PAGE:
I am aware that my regular meanderings on this platform have an unfortunate tendency to veer towards the maudlin and may well give the impression that I am perhaps myself a little dour, but it’s not true. I am happy to tell you now – largely because I fear that nobody else will – that I am, by and large, a happy man and fun to be around. If I have a fault at all – and God knows, it’s hard to imagine – it is that I am, if anything, too jolly; just too much fun to be around. You would be surprised to find out how many people laugh out loud every single time I open my mouth. I suppose that is the price you pay for NHS dentistry. If I sound pessimistic from time to time, it is almost certainly because my red nose is in the wash. I am the life and soul, ask anyone. (Alright, not exactly anyone: my wife thinks I’m deeply unfunny and the kids just think that I’m losing my marbles. The grandkids like me, but they’re not overly sophisticated joke-wise. As long as I can make ‘rude noises’ with my tongue, I’m onto a winner as far as they’re concerned.) I am the man that everybody wants to sit with at the pub – which is why I never go. If I was a chicken, I would probably qualify for my own crossing. If I was a bowtie, I would spin enough to generate the electricity required to power both a secret hand buzzer and the water-squirting flower in my lapel…
As I get older and life begins to bombard me with all manner of shit, it becomes increasingly important for me to root out enjoyment wherever I can find it. I’m not suggesting that it’s a good idea to deliberately go out in search of a bad haircut, but that you might as well laugh about it when you do get one, after all, everybody else will. You fall over in embarrassing circumstances – usually whilst showing off or forgetting that you are a good few years older than you used to be – and everybody laughs at you, and before you know it, despite the pain, you find you are laughing at yourself. Laughter is infectious and, like most infectious things, you tend to catch it when you least expect it. You cannot get vaccinated against it, but you can marry an Estate Agent.
There is so much joy to be found in the every day – not least of which is the fact that it is the every day. In my dad’s later years, when he became too ill to get out and about, my mum used to cut his hair, but she hated doing it because he moaned so much, so I said I would do it. When I first started to cut – and believe me, I am no hairdresser – he duly started to moan and I, for reasons I cannot comprehend, started to laugh. The more he moaned, the more I laughed until, magically, he saw the absurdity of it all and he began to laugh as well. We finished the haircut in tears of laughter, so I decided not to destroy the mood by showing him his shattered head in the mirror. We both grew to look forward to our father/son time – although dad never stopped moaning and I never showed him a mirror – but we definitely grew closer through shared laughter.
Most of us who ‘go to work’ to make a living know that we find ourselves annoyed by some things and amused by others every day, and, as long as the laughter outweighs the misery we are happy. I am exceedingly fortunate, I am currently in what will without doubt be the final paid employment of my life, and I enjoy the company of everybody with whom I spend my days. I cannot begin to imagine what they feel about me, but they haven’t thrown me out yet. (Unless the letter’s in the post.) And all of this despite the presence of an electronic till that clearly dislikes me almost as much as I dislike it. Anybody who believes that Artificial Intelligence (AI) is a thoroughly modern thing should meet this early century fiend. It is choc-full of all manner of AI and every single molecule of it is malign. I am by no means certain that ABMI (Artificial Bloody Minded Intelligence) is actually ‘a thing’ but this little bundle of demonic computer chips sits like a malignant deity on the shop counter and dares me to press a button, ready to lock me out at any moment, ready to force me to rummage through my own pockets to find the customer’s change. It behaves impeccably for everybody else and I know that it shares in their laughter as I stare, uncomprehendingly, at its smug LCD face. I don’t know who invented it – I picture a brow-beaten Japanese inventor wreaking vicarious revenge on a scornful spouse and indifferent children – but I am pretty certain that DAVROS stuck a couple of castors under one of its siblings and taught it to scream ‘EX-TER-MINATE!’ If I turn up for work one day and find a sink plunger attached to its mephistophelian little head, I will be straight round to Wilkinson’s to buy a new sonic screwdriver (and £2 worth of Pick ‘n’ Mix while I’m there – let’s face it, there’s no point in missing an opportunity. A pack of Love Hearts always cheers me up*, even if I have to buy my own). And there you have it, I think of that black-hearted till and all I get is the taste of Love Hearts – and life can’t get more magnificent than that.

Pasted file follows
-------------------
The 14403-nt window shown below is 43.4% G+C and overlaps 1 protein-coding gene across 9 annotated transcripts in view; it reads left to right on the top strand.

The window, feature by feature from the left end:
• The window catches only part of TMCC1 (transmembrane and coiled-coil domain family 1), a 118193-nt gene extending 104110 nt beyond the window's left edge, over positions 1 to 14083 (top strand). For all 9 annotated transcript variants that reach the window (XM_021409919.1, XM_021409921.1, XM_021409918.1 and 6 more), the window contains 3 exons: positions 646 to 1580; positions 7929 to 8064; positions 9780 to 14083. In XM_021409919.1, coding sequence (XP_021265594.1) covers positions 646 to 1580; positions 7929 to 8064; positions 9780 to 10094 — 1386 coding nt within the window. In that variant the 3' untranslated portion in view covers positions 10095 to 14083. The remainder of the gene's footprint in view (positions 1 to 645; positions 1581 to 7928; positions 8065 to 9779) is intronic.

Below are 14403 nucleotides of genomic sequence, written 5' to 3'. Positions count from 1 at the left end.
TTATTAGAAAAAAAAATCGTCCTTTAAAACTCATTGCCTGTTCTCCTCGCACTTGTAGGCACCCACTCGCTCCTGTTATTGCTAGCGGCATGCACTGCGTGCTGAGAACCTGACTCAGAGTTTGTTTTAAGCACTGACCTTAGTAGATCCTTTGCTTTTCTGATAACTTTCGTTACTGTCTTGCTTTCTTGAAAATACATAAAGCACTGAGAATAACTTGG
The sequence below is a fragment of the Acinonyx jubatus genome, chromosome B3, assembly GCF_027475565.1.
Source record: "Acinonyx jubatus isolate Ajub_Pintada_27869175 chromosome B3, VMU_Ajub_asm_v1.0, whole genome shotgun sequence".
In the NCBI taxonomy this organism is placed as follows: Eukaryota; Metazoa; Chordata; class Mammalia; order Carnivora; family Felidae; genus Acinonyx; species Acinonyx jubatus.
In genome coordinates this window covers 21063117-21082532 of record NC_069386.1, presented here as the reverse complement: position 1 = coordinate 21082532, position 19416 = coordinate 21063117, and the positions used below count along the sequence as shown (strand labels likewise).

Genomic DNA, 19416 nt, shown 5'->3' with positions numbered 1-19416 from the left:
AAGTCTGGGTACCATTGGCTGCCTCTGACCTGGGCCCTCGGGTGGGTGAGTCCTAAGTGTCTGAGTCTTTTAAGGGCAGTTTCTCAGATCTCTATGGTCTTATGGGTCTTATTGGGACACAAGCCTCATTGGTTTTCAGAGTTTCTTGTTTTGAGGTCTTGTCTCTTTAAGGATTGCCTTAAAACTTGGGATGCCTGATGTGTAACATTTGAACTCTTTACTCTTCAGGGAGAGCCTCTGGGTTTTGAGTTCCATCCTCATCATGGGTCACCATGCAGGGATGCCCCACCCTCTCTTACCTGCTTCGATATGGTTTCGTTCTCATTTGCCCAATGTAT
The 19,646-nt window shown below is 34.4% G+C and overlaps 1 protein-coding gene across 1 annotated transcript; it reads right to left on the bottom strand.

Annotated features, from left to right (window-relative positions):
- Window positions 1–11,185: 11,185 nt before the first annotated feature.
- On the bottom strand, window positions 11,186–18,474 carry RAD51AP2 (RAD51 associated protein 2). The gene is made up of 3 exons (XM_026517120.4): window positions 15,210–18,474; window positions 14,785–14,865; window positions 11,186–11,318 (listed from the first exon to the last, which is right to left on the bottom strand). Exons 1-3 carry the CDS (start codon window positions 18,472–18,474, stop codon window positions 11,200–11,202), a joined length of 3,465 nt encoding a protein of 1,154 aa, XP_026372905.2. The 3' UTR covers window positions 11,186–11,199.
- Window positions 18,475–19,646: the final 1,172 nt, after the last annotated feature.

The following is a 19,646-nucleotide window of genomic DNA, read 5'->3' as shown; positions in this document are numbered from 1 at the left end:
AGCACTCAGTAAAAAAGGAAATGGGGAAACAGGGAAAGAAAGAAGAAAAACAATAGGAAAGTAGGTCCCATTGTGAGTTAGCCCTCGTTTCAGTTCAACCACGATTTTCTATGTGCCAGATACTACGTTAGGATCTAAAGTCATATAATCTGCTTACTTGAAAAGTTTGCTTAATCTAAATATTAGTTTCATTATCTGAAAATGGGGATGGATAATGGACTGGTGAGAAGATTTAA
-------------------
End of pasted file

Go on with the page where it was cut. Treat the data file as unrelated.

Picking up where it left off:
*It goes without saying that two packs make me twice as happy.
I called this post ‘Magnificent’ purely because I knew I was going to end it with the first verse and chorus from the song of the same name, by Elbow, simply because, other than me, it is the most joyous and optimistic thing I can think of.
“This is where the bottle lands
Where all the biggest questions meet
With little feet stood in the sand
This is where
The echoes slow to nothing on the tide
And where a tiny pair of hands
Find a sea worn piece of glass
And sets it as a sapphire in her mind
And there she stands
Throwing both her arms around the world
A world that doesn’t even know
How much it needs this little girl
It’s all gonna be magnificent
It’s all gonna be magnificent.” – Guy Garvey
Truly magnificent, isn’t it?